Trent, welcome to the podcast.

Trent Stechschulte

Thank you, Adam, so much. And if you want, I think we can just jump right in since we only have a short period of time. Is that okay with you?

Adam Hepworth

So the first thing I wanted to talk to you about, Trent, is that we're now in a bit of a weird space where the country is really starting to open up again after the pandemic, but some people are still hesitant and a lot is happening remotely that would have been in person just a couple of years ago. What are the biggest operational and legal hurdles that are challenging your FQHC in our current transition period?

Trent Stechschulte

That's a really good question, and it goes back to what you said before is that FQHCs predominantly serve Medicaid populations and the uninsured population, so budgets and cash flow have always been a challenge for FQHCs. At the beginning of the COVID pandemic, a lot of FQHCs were nimble and were able to transition to telehealth quite quickly, but it's not surprising that many could not because they don't have the capital investment for a telehealth infrastructure or the ability to hire talent to really operationalize that type of program. So as we've gone over—as regulatory health lawyers—FQHCs were expected to track and operationalize Medicaid waivers, Medicare waivers, licensure waivers, and other regulatory waivers that their businesses were built on. So, the health care community, of course, nurses, providers, MAs were very nimble and quick to this. The legal community, lawyers like you, Adam, and the law firm of Foley, were impressive in giving guidance in real time and you actually saw that guidance in real time impacting health centers.

Most in-house lawyers like me were scrambling just to stay organized and create some sort of compliance framework for those waivers, and that's something that we're still dealing with on a day-to-day basis. The response to COVID from my perspective was this, constant messaging around the changes, meetings about how to appropriately operationalize the changes, and conversations around what waivers will stay forever and will go away once the public health emergency goes away. At the beginning, we did not know how long the lockdowns would last, how long the waivers would remain, what the real impact of COVID would have, and the worry was whether we should be changing our business model and I think that's what a lot of community health centers are dealing with.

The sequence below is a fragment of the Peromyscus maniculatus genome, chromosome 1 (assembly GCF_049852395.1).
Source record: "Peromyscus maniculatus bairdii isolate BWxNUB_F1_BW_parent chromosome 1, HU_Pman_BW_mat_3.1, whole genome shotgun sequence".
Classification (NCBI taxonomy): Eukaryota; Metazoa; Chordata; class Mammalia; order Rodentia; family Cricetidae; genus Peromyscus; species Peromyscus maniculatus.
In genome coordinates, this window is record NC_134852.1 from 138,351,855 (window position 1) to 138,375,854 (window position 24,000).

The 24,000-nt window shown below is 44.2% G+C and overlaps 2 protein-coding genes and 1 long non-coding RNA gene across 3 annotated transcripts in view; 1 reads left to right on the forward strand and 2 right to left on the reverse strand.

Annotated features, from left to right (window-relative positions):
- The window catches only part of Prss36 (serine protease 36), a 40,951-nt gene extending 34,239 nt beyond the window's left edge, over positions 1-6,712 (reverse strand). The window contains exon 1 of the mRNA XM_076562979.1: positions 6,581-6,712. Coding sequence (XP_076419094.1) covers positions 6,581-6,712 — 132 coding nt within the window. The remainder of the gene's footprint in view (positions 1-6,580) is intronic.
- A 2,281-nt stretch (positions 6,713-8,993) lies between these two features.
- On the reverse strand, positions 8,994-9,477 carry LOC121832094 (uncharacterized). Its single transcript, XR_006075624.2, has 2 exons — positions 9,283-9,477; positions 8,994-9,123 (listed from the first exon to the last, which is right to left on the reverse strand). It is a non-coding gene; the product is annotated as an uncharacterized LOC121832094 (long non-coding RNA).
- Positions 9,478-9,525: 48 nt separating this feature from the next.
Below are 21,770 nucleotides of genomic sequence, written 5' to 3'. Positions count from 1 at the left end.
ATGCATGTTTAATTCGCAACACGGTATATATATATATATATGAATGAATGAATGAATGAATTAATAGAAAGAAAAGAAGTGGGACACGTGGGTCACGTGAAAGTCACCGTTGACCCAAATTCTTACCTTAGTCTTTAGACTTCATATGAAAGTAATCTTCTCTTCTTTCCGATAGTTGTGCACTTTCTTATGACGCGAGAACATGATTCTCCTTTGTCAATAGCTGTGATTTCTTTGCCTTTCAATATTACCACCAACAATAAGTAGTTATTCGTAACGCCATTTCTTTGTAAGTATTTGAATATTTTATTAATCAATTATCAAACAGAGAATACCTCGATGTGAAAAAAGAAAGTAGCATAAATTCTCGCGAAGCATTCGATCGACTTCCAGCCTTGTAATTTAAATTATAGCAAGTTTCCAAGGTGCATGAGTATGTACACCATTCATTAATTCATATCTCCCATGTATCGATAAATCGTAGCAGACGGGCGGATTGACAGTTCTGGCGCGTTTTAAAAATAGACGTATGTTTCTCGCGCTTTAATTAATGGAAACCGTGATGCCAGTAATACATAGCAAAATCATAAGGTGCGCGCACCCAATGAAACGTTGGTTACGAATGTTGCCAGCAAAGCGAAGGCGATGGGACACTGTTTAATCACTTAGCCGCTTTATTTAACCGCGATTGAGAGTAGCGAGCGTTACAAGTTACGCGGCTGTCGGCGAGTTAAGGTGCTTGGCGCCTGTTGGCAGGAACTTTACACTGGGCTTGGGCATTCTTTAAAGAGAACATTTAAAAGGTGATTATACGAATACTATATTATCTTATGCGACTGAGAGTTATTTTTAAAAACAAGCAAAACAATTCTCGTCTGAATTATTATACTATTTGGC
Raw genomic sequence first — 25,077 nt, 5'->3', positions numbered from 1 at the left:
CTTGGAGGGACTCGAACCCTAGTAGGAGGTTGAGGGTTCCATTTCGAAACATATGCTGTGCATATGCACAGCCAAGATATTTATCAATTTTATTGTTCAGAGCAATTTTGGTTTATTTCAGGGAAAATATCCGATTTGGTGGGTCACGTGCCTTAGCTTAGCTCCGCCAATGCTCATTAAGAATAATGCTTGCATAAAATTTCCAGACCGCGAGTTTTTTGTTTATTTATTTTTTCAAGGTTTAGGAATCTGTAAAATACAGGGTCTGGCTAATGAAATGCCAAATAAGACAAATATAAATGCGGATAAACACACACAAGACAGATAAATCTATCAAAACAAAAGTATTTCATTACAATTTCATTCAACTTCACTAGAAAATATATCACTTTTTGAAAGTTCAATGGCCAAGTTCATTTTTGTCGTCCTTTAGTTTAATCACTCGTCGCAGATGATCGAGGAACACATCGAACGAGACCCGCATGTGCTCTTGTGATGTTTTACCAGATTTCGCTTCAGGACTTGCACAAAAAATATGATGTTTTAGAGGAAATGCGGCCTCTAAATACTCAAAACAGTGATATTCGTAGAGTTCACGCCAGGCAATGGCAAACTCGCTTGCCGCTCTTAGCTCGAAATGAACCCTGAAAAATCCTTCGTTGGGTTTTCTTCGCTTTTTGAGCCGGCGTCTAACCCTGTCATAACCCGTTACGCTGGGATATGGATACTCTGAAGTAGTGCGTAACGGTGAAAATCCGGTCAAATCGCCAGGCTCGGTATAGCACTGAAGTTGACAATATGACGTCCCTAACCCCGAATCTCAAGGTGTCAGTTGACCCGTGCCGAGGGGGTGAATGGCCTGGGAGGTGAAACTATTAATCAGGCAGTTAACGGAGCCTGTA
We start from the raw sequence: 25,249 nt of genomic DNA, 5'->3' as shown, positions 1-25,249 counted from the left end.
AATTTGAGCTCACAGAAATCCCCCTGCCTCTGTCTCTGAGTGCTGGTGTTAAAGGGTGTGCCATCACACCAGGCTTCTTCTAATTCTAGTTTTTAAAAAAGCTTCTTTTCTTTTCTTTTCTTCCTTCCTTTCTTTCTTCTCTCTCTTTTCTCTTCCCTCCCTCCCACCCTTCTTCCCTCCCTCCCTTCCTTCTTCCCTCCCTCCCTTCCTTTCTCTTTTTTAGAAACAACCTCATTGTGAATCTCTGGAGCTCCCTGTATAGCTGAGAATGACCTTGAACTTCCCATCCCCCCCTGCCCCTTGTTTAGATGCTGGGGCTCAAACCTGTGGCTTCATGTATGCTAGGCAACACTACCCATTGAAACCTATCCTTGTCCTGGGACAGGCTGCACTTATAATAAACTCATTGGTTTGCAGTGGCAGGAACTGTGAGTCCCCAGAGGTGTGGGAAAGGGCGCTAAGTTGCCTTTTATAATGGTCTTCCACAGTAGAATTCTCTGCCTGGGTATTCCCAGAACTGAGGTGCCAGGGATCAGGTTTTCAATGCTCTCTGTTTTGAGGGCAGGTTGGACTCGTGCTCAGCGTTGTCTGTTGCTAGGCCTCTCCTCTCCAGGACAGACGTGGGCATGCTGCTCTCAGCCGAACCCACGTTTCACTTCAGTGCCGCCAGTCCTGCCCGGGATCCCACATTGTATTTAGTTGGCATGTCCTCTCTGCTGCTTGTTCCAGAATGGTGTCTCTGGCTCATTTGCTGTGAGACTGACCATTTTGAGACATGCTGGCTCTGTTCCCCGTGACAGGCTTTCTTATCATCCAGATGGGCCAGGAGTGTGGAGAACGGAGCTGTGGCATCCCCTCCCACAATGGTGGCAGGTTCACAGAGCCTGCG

So, with the professional boards lifting a lot of the rules around practicing for telehealth, that's what we've been talking about. But one thing that I think that we're not talking about enough is the impact that the COVID had on behavioral health and how important it was for telehealth to open up in the behavioral health sphere, but also is the operational challenges that many community health centers have that are dealing with social workers and how to coordinate care with our high-risk patients. So social workers are responsible for coordinating housing, food assistance, health care education resources, ensure that a patient has health insurance, and coordinate prescriptions for some patients. Since COVID meant working with grantors on understanding the best ways to serve patients, a lot of those grant rules, like you said, changed. A lot of grants came through to address this, but COVID already shocked the system that was dealing with homelessness, poverty, and an issue where otherwise avoidable infectious diseases were being spread around communities at much higher rates than others.

Adam Hepworth